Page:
Scientists were able to fashion ultrathin silicon nanoantennas that can trap and redirect light at will, similar to how echo chambers work with sound.

A team from Stanford University achieved an approach to significantly slowing light down. Ultrathin silicon chips were used to fabricate resonant nanoscale bars that can trap and redirect light. The results of their study were first published last Monday, August 17, in Nature Nanotechnology.

Visual Representation of Blue Light Waveform
(Photo : Geralt via Pixabay)

Generating High Q-Factor Resonance

In physics and materials engineering, the quality factor (Q-factor) describes how underdamped a resonator or an oscillator is. It is often used as a parameter to quantify the performance of electronic components, and by extension, circuits.

RELATED: New Photodetector Exceeds 100% Efficiency

Regarding the Stanford University project, they were able to achieve these high Q-factor resonators with the ultrathin silicon nanoantennas—extremely thin strands of silicon. These nanoantennas are installed on top of a transparent wafer base, constructed from sapphire in the experimental setup. Then, researchers etched the nanoantenna pattern using an electron microscope "pen." The silicon nanoantenna is the analog for the soundproof walls in an echo chamber. In this case, however, the slightest imperfection in the etching process.

"High-Q resonances require the creation of extremely smooth sidewalls that don't allow the light to leak out," said Jennifer Dionne, Associate Professor of Materials Science and Engineering at Stanford and the Senior Associate Vice Provost of Research Platforms/Shared Facilities. She added that these structures are reasonably achievable with larger structures on the micron scale. However, with nanostructures, which are smaller and scatter more light, achieving the same results can be "challenging."

"We're essentially trying to trap light in a tiny box that still allows the light to come and go from many different directions," added Mark Lawrence, postdoctoral fellow and lead author of the study. "It's easy to trap light in a box with many sides, but not so easy if the sides are transparent—as is the case with many Silicon-based applications," Lawrence explained.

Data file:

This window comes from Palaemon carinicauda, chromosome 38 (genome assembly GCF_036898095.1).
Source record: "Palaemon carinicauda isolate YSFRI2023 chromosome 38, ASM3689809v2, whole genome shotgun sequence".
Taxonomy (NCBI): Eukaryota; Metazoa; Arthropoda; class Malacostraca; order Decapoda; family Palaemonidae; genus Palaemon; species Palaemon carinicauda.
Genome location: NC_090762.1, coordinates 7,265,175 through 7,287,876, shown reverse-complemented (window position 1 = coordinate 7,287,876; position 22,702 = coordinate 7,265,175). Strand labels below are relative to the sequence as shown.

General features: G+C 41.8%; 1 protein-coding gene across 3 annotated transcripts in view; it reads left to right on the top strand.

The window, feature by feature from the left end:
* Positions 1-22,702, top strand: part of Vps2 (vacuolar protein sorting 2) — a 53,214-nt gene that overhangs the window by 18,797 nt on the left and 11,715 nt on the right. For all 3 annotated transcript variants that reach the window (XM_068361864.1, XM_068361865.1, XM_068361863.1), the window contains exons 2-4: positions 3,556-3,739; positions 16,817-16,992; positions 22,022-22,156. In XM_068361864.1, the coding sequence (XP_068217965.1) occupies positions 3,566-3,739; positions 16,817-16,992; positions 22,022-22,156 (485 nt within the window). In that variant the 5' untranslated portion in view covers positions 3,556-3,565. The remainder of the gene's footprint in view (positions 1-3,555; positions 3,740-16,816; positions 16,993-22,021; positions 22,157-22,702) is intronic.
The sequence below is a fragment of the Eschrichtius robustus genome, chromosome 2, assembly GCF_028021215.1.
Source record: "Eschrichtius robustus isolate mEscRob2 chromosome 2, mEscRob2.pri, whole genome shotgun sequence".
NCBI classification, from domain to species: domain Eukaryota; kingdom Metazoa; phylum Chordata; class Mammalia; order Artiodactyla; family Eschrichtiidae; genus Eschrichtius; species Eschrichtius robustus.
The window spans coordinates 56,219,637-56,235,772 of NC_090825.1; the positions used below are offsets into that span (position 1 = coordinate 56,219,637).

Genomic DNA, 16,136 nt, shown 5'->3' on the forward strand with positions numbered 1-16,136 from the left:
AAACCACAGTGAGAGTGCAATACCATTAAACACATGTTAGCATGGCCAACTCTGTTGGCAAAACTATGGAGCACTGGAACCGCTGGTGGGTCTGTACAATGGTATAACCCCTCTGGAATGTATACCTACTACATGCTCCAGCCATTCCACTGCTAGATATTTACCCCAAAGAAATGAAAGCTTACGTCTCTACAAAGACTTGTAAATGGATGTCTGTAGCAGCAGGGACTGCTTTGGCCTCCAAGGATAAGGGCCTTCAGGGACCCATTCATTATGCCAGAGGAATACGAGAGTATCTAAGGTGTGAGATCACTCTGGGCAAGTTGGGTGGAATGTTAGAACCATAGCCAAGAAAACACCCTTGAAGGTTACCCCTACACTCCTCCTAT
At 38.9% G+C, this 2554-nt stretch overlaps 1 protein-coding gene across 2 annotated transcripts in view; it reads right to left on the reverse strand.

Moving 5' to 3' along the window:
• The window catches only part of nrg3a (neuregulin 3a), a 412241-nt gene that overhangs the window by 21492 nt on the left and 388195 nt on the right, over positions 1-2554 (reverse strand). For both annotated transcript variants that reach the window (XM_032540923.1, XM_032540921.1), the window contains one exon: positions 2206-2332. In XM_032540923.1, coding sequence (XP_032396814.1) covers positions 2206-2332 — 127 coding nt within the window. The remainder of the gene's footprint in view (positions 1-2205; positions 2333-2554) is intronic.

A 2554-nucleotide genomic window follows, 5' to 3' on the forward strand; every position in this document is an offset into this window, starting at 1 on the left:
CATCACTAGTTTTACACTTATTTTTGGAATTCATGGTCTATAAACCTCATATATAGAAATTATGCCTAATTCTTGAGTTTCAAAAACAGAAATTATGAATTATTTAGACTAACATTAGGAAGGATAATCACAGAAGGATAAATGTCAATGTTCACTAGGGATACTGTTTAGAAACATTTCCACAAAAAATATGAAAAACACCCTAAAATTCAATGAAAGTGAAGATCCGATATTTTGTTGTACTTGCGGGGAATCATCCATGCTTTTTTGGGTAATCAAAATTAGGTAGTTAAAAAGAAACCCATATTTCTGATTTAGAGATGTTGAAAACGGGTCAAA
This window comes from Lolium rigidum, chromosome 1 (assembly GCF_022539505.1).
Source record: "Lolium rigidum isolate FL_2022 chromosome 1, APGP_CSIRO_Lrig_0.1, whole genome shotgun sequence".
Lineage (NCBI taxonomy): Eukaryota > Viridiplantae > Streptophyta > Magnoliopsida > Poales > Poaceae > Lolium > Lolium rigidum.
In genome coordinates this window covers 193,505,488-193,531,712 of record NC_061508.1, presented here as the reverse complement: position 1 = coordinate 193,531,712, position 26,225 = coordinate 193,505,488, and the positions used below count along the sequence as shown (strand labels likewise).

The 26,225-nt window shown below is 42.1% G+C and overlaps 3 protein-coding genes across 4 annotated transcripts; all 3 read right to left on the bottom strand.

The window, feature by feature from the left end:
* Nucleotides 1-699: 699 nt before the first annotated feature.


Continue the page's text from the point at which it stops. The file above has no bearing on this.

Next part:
High Q-Factor Applications

In their experiments, the Stanford University team was able to attain Q-factors of up to 2,500. This is two orders of magnitude, or 100 times, higher than what is possible with existing technology. In light applications, the quality factor is used to quantify resonance behavior, which is proportional to the lifetime of the light. Dionne said that by achieving q-factors in the thousands order, they are already in "a nice sweet spot from some very exciting technological applications."

Finding a novel approach to the control and manipulation of light has potential game-changing applications—from quantum computing, virtual reality (VR) programming, light detection and ranging (LiDAR), and communications. It can even be applied in detecting viruses, like SARS-CoV-2.

RELATED: New Quantum Key Distribution Protocol Maintains Security Over Long Distances

One example noted in the Stanford University news article is in biosensing, posing the difficulty of detecting the virtually invisible biomolecules. A controlled light that can penetrate the molecule by up to thousands of times could make the target more detectable, as the target will most likely scatter light upon contact.

Dionne's laboratory is working on using this technology in detecting COVID-19 antigens and antibodies, relying on the strong light-molecule interaction to allow the detection of these small materials that aid the immune response against the disease. They added that it is possible to independently control each of the antennas to search for a particular antibody.

Check out more news and information on Materials Engineering on Science Times.